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Home Publications Blogs Beat the Press Wall Street Journal Tries to Build Fiscal Cliff Hysteria

Wall Street Journal Tries to Build Fiscal Cliff Hysteria

Monday, 31 December 2012 09:13

A WSJ article told readers that the "fiscal cliff" has already caused damage to the economy. The piece began:

"The damage may already be done.

"Even if lawmakers manage to avoid most of the $500 billion in tax increases and spending cuts set to take effect this week, the risks to the U.S. economy have risen as consumers and investors recoil from Washington's latest budget spectacle."

That ain't what the data show. The piece trumpets the plunge in consumer confidence in December, while noting in passing:

"The research group (the Conference Board) said Americans' outlook for the economy 'plummeted' despite a positive view about current economic conditions."

Of course it is only the current conditions index that bears any relation to consumer spending. The expectations index is driven primarily by news reporting, like hysterical accounts of the implications of the fiscal cliff. It has virtually no relationship to spending.

Contrary to the implication of this piece, the Commerce Department reported that investment in capital goods, excluding aircraft, was up 2.7 percent in December and 3.2 percent in November, suggesting little concern about the fiscal cliff. While the stock market has been down somewhat in recent weeks, short-term fluctuations in the market have almost no meaning for the economy.

In short, we should all appreciate the WSJ's efforts to hype the fiscal cliff, but they should place them on the fiction page.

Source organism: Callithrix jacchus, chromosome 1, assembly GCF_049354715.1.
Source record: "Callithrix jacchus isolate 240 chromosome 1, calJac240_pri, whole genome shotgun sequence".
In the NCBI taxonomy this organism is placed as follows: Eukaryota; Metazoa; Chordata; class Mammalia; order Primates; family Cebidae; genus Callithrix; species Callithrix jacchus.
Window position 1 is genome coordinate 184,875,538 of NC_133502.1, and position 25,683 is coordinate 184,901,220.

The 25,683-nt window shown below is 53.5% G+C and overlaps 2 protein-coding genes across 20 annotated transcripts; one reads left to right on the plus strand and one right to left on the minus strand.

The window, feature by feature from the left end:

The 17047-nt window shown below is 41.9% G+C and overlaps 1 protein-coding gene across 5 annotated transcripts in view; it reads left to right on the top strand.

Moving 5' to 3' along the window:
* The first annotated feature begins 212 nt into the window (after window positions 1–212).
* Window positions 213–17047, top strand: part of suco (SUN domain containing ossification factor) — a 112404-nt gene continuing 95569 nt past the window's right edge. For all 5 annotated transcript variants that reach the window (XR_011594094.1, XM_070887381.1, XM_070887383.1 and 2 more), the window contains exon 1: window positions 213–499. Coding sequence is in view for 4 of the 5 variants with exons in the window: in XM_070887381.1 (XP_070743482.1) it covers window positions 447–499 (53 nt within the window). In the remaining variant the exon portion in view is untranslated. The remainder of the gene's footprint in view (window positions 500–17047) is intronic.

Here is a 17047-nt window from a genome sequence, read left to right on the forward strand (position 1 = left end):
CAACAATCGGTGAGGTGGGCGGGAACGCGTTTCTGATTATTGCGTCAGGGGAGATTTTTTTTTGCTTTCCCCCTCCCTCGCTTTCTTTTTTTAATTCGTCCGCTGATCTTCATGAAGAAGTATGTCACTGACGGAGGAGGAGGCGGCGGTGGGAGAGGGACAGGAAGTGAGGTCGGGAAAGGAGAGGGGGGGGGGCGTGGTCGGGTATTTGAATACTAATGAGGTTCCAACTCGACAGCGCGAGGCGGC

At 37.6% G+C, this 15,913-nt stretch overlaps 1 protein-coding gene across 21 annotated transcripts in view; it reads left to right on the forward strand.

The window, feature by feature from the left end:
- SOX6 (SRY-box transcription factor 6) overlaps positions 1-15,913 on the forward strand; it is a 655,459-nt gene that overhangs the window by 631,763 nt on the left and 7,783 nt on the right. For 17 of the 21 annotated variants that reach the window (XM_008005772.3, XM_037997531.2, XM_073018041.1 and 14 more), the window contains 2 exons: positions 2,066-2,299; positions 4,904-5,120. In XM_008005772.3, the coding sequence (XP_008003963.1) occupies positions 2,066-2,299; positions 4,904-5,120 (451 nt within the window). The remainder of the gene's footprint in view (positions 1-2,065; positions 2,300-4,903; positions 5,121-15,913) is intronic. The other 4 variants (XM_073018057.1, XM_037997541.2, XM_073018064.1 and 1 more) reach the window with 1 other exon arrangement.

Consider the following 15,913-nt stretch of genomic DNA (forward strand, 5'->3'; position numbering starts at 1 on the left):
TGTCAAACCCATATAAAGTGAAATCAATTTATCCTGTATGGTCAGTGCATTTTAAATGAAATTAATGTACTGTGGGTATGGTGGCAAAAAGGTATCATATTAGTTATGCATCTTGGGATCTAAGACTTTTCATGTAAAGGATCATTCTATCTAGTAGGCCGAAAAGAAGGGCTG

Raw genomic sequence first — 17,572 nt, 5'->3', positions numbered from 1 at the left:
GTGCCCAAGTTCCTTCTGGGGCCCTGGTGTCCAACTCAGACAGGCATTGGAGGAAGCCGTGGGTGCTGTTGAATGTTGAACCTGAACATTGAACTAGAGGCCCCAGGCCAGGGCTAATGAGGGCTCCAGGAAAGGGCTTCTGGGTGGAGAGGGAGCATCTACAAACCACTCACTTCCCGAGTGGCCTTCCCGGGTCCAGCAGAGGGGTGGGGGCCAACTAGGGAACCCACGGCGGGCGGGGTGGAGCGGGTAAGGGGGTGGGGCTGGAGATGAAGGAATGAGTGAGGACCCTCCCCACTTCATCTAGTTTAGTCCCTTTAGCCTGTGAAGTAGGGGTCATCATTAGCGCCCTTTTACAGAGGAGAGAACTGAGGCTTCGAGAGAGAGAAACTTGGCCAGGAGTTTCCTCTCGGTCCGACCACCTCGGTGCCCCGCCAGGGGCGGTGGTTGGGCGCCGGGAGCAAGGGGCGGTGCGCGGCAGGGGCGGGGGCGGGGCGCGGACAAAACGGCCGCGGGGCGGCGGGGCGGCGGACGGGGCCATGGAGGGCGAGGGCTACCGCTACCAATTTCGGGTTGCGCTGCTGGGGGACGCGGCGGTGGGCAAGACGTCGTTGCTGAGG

Comments (4)Add Comment
written by JSeydl, December 31, 2012 10:49
We should also send this note to Brad Delong. He's been claiming that the months leading up to the fiscal cliff have already reduced GDP by some not insignificant amount.
written by David, December 31, 2012 11:38
written by xteeth, January 01, 2013 6:55
I wish you would talk more about the disconnect between Wall Street and business - you know, the kind where people actually work for a living and take showers after work rather than before work. Major business no longer even uses the market for anything other than giving stock options to CEO's. Even IPO's are pretty much gone.
I'm with xteeth - excellent comment & suggestion
written by watermelonpunch, January 02, 2013 2:46
This is related to my thoughts about the whole fiscal cliff hysteria, and then the reports that the holiday spending was muted under "consumer malaise", and some speculated that perhaps consumers were not buying xmas gifts because of the fiscal cliff worries.

The fact is that people bought less for the holidays... is likely because more & more of the population is now in the kind of workplaces where people "take showers after work rather than before work"... and make a lot less money doing it.

I can't roll my eyes enough. People who are working in factories - many don't even understand what the fiscal cliff is about - or that it even might relate to them. My suspicion is that they think it only relates to bankers & stock traders and people who they believe have nothing to do with their lives. (And increasingly it doesn't!!! Except when there's a crash that busts the economy!)
They're not deciding about whether they can afford to buy their daughter a Barbie or not based on the stock market, or whatever they're deciding on in Congress... they're basing that purchase on whether they've got their rent paid & if they can pay all the bills & buy food.
I dare anyone to find some ordinary working class person who decided not to buy some toy for their kid for Christmas based upon fiscal cliff concerns!!! That's a laugh.

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About Beat the Press

Dean Baker is co-director of the Center for Economic and Policy Research in Washington, D.C. He is the author of several books, his latest being The End of Loser Liberalism: Making Markets Progressive. Read more about Dean.